Summer travel expected to surge as Americans take 1st trips since pandemic’s start


As vaccination numbers continue to rise, Americans are expected to travel this summer — taking their first big trip since the start of the pandemic.

“I think folks are really eager to make their first trip back, they’ve been vaccinated and feel safe and comfortable traveling, they want to make their first trip a big one,” Scott Keyes, founder of Scott’s Cheap Flights and author of “Take More Vacations,” told ABC News.

More and more travelers are taking to the skies

Despite Centers for Disease Control and Prevention guidance against non-essential travel, more than a million people have passed through U.S. airports each day since early March, according to data from the Transportation Security Administration.

American Airlines said it expects to fly approximately 90% of its 2019 system seat capacity this summer. United Airlines said bookings for summer 2021 are “far outpacing bookings for summer 2020.”

“They really want to take advantage of that spike in interest to visit those places after they announced that they’re open for tourism again,” Keyes said.

Delta announced Friday that it will debut new service to Croatia this summer. United said its flying more than 100% of its pre-pandemic schedule to Latin America compared to 2019. American also said its Latin American network is expected to be the same size as it was in 2019.

Travelers are booking hotels last minute

According to Hopper, a travel-booking app, 51% of all hotel bookings made on their platform are last-minute, meaning they were booked within 48 hours of check-in. The most popular cities among those bookings are Las Vegas, Chicago and Los Angeles, the company said.

Hopper also said “staycations” are popular among their users, with more than half of all hotel bookings made through their site being less than 200 miles from a customer’s origin. The company launched its “Stay the Night” feature Tuesday in an attempt to help consumers find the best fares at the last minute.

“I think initially there was a little bit of an apprehension about traveling,” Adit Damodarn, economist at Hopper, said in an interview with ABC News. “But I think there is a little bit more comfort as you kind of get into this new travel period with like dipping your toes in the water exploring some local markets, and getting a feel for what it’s like to be traveling again. I think that’s kind of why vacations are so popular now.”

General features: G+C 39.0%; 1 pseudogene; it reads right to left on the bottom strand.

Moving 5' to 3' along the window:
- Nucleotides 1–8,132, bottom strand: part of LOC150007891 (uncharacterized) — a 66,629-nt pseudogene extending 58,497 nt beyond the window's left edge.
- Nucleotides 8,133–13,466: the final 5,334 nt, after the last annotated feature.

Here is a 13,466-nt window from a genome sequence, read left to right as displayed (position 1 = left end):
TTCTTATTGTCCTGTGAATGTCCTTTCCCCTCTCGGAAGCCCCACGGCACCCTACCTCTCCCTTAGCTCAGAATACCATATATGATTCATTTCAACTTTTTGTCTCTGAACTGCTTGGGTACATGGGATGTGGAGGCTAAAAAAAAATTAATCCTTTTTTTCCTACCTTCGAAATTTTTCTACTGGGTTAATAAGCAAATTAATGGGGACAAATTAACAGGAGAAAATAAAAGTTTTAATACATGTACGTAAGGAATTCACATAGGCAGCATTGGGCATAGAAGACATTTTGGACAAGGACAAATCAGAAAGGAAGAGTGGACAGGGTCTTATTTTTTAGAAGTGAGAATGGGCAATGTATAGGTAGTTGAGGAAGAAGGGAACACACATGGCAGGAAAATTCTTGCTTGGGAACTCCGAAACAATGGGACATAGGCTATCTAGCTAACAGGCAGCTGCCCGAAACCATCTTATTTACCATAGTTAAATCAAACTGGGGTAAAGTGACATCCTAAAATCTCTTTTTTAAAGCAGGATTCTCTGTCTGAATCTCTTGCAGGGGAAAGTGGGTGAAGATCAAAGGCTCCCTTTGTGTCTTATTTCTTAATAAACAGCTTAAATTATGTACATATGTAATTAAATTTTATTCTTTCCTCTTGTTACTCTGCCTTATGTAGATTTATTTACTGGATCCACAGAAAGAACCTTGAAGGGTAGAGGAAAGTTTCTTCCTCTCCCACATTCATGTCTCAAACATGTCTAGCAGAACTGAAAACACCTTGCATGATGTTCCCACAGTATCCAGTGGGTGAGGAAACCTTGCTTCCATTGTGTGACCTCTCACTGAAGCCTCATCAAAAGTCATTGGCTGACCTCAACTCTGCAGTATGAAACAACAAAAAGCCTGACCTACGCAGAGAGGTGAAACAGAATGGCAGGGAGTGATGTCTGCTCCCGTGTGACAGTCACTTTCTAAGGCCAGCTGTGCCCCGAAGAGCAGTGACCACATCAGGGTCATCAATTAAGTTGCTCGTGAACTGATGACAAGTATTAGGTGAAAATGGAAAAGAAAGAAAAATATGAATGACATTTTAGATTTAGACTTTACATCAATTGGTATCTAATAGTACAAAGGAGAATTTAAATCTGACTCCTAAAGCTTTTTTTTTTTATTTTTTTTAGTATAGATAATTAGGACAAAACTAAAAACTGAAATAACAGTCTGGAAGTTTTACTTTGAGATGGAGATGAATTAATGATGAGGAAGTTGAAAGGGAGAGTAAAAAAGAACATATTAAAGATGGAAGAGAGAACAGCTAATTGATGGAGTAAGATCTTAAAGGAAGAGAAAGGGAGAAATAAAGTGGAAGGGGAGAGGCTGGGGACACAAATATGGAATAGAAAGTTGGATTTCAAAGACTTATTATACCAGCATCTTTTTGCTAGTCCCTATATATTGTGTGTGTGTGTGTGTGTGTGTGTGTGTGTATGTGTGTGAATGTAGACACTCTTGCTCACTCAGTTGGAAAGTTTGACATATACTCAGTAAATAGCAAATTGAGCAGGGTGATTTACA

Road trips are on the rise, but car rentals are hard to come by

Once travelers arrive to their destination, car rentals are becoming harder to find. In the past week, car rental searches on KAYAK were up 115%, with prices up 92% compared to the same dates in 2019, the company said.

“We’ve seen a huge surge in rental car searches compared to 2019, particularly in outdoorsy spots like Montana, Hawaii, Alaska and Florida,” Matt Clarke, vice president of NA Marketing at KAYAK said. “Supply-and-demand logistics are playing a big role and likely leading to the volatile prices we’re seeing across the U.S.”

Hertz said it’s seeing a spike in demand for leisure travel in cities and regions across the country.

“We anticipate strong demand for car rental to last several months and throughout the summer and encourage customers to book as early as possible and at the same time they’re making other travel arrangements,” the company said in a statement to ABC News. “Another tip is to consider booking at a neighborhood car rental location which may have more availability when airport volumes are high.”

Enterprise Holdings, the parent company of Enterprise-Rent-A-Car, National Car Rental and others, said it is also seeing the same increased demand for vehicles and similarly recommended people make their reservations early.

“Providing flexible travel dates and branch pick up locations in your search may also help increase your options,” the company said in a statement to ABC News.

ABC News’ Sam Sweeney contributed to this report.



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